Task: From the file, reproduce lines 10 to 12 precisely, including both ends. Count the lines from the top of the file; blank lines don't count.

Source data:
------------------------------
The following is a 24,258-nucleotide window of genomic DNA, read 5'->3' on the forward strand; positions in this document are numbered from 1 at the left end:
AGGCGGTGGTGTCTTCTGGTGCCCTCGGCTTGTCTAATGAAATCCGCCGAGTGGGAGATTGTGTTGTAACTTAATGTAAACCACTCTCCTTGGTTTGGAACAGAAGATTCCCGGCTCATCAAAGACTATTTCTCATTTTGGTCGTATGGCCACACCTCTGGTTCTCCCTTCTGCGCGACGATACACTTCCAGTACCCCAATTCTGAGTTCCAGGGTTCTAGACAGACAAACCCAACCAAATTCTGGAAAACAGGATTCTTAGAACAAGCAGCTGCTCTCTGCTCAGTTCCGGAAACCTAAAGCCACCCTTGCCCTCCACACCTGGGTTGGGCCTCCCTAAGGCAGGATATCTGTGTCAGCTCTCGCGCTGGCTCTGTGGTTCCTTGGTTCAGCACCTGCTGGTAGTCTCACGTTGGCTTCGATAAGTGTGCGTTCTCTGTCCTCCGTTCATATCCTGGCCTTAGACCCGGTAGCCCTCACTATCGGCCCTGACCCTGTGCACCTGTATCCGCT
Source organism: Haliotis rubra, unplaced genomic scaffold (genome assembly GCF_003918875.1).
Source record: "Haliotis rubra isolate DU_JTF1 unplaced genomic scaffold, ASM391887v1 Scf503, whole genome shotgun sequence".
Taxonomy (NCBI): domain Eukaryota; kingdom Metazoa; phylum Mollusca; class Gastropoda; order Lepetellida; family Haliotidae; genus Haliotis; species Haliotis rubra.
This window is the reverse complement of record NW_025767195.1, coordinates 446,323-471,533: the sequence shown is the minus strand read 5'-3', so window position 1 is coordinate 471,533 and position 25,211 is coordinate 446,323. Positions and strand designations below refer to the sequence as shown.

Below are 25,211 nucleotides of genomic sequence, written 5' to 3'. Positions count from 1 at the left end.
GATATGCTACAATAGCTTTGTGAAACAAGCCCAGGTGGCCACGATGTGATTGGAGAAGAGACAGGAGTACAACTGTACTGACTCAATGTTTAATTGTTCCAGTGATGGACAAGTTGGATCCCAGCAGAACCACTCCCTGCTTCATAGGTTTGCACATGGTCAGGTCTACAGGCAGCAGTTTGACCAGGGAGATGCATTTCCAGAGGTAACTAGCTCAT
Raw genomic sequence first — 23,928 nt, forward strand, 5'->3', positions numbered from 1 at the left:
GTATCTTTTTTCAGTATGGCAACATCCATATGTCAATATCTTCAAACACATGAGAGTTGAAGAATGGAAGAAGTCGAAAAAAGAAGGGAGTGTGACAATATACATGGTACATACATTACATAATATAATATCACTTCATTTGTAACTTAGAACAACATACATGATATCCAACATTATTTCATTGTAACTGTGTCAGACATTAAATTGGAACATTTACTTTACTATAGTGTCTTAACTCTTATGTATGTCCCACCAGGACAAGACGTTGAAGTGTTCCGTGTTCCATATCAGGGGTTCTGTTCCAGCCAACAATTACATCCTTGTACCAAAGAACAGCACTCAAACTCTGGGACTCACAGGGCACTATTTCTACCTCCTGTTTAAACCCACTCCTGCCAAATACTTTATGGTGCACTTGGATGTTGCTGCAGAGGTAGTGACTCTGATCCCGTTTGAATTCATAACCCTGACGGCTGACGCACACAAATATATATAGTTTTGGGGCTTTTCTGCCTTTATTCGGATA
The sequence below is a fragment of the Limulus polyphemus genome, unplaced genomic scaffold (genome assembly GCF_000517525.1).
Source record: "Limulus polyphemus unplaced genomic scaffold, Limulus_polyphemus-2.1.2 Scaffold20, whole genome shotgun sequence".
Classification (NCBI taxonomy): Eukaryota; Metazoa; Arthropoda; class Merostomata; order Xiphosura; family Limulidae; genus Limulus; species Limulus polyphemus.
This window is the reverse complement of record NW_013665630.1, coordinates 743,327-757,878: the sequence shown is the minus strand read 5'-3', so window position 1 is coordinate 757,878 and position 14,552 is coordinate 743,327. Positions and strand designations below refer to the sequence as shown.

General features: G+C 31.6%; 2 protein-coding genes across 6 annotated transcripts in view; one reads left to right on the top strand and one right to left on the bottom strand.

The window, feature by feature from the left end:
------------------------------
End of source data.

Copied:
GTATCTTTTTTCAGTATGGCAACATCCATATGTCAATATCTTCAAACACATGAGAGTTGAAGAATGGAAGAAGTCGAAAAAAGAAGGGAGTGTGACAATATACATGGTACATACATTACATAATATAATATCACTTCATTTGTAACTTAGAACAACATACATGATATCCAACATTATTTCATTGTAACTGTGTCAGACATTAAATTGGAACATTTACTTTACTATAGTGTCTTAACTCTTATGTATGTCCCACCAGGACAAGACGTTGAAGTGTTCCGTGTTCCATATCAGGGGTTCTGTTCCAGCCAACAATTACATCCTTGTACCAAAGAACAGCACTCAAACTCTGGGACTCACAGGGCACTATTTCTACCTCCTGTTTAAACCCACTCCTGCCAAATACTTTATGGTGCACTTGGATGTTGCTGCAGAGGTAGTGACTCTGATCCCGTTTGAATTCATAACCCTGACGGCTGACGCACACAAATATATATAGTTTTGGGGCTTTTCTGCCTTTATTCGGATA
The sequence below is a fragment of the Limulus polyphemus genome, unplaced genomic scaffold (genome assembly GCF_000517525.1).
Source record: "Limulus polyphemus unplaced genomic scaffold, Limulus_polyphemus-2.1.2 Scaffold20, whole genome shotgun sequence".